Equipment Type

T-Line Trucks Offered by Diamond Vehicle Solutions

A newly available series of heavy vocational trucks uses a tried-and-true design and modern componentry with a name deeply rooted in American automotive history. “T-Line” trucks, a recent iteration of Diamond T and Reo trucks dating to the early 20th century, includes three models offered by Diamond Vehicle Solutions LLC of Harrisburg, Pa.

January 01, 2009
T Line 5364V heavy truck

T-Line 5364V, one of three models from Diamond Vehicle Solutions in Harrisburg, Pa., is aimed at vocational users. It's standard with a Cat C7 diesel, Eaton manual transmission, and Dana axles. The cab is International's old S design, but a new cab is planned.

A newly available series of heavy vocational trucks uses a tried-and-true design and modern componentry with a name deeply rooted in American automotive history. “T-Line” trucks, a recent iteration of Diamond T and Reo trucks dating to the early 20th century, includes three models offered by Diamond Vehicle Solutions LLC of Harrisburg, Pa., which for five years has been supplying parts for still-running trucks here and overseas.

“The T-Line is a blend of vintage Diamond T heritage and modern engineering,” the firm said in an announcement in late October. Seven complete trucks were built in early 2008 for export to South America, and the company is ready to build more for domestic and overseas customers, says Joe Whitman, director of operations. Meanwhile, it supplies service parts for existing Diamond Reos, Diamond Ts, and Reos as old as 1949.

Most of the older trucks in the United States are dumpers, mixers and block haulers, and T-Line targets that same market, he says. The company plans a “package” mixer truck with a rear-discharge drum from Indiana Phoenix, and might do a dump version, too. It now offers one long-nose and two medium-nose conventional-cab models designed in 1996, and trucks can be custom designed to suit each customer.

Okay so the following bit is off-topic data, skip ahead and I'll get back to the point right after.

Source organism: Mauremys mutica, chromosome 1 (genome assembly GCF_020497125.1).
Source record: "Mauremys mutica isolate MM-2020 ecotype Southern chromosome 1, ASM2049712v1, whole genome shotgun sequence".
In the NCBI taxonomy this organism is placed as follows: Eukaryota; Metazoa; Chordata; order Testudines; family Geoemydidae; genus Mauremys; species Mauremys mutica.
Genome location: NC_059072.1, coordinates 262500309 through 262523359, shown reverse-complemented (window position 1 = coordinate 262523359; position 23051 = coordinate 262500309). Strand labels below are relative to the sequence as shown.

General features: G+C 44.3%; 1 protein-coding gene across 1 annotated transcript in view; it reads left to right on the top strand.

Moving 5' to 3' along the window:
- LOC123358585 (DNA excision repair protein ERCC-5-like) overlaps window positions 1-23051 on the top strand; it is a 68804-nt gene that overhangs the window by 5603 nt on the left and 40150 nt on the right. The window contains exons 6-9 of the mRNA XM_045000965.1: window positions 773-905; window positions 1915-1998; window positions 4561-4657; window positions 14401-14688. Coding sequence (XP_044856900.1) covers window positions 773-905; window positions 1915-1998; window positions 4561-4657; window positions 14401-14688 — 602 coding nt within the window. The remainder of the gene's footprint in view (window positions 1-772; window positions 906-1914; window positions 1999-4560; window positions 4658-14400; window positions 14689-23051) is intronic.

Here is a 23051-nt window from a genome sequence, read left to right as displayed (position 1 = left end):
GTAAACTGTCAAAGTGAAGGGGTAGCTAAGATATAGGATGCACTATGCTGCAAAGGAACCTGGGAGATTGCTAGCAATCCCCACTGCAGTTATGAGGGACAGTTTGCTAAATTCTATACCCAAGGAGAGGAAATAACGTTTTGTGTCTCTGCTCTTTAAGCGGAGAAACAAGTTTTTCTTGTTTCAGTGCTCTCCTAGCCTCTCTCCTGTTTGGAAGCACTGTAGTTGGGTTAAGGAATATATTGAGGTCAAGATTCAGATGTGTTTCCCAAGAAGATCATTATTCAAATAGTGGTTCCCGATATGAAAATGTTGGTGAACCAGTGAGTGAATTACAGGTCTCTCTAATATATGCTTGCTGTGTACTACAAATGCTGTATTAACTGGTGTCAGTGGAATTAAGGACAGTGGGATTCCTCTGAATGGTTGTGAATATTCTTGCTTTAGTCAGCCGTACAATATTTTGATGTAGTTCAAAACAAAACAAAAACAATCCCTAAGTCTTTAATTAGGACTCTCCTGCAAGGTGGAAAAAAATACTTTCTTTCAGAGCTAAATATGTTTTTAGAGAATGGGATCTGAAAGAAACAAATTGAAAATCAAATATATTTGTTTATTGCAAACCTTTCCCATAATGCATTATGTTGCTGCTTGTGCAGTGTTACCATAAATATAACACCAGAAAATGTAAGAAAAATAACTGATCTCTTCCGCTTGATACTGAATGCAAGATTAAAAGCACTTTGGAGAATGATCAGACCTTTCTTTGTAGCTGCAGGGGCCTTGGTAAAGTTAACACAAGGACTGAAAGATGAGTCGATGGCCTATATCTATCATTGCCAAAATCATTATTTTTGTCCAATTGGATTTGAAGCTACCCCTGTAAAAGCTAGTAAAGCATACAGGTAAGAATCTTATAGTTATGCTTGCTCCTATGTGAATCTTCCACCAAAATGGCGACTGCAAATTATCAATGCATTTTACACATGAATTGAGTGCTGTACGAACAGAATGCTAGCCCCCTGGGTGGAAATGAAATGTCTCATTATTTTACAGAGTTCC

Diamond Vehicle Solutions builds its own main frames and other parts, and outfits basic cabs it obtains from Navistar International. It offers Caterpillar and Cummins diesels, Eaton and Allison transmissions, and Dana and Meritor axles. It will begin using International engines, starting with the MaxxForce 7 V-8, as Caterpillar phases out its truck engines this year.

Diamond Vehicle is a small company with limited finances, but it has been able to engineer EPA-legal diesels into its chassis because “we're engineering people here,” says Whitman, adding that he and others are veterans of a predecessor company that began building Diamond Reo Giant trucks in the late 1970s. “Plus, we've had good relations with some of the supplier folks who have helped quite a bit in this.”

The company is an offshoot of the enterprise begun by a Diamond Reo dealer, Loyal Osterlund. He obtained the legal rights to the name, spare parts and manufacturing dies following bankruptcy in 1975 of Diamond Reo Trucks, which had been formed in 1967 from Reo Motor Car of Lansing, Mich., and Diamond T of Chicago. Osterlund added the Giant moniker.

After Osterlund retired, the company was run briefly by a son, then shut down in 1997. Under new owners, it built trucks using the Diamond T name until '99, and new investors again revived it in '03. Last year work moved into the Harrisburg plant built by Loyal Osterlund in the early '80s.

“There's been no truck production lately, but we did some chassis kits to refurbish old Giants — customers take cabs, hoods, and power trains from old trucks and place them on the new chassis. We have done gliders and could do more,” using 1999 to '03 diesels in new cab-chassis assemblies. “There are still some real loyal (no pun intended) customers who stay with them,” he said of the old trucks.

Loyal Osterlund once had 50 dealers worldwide, but many had left by the time the operation shut down in '97. Diamond Vehicle now has 17 U.S. dealers — mostly in the Northeast and Mid Atlantic, but also Texas and California, and four in Latin America. Whitman indicated that new business will be pursued as economic conditions allow.

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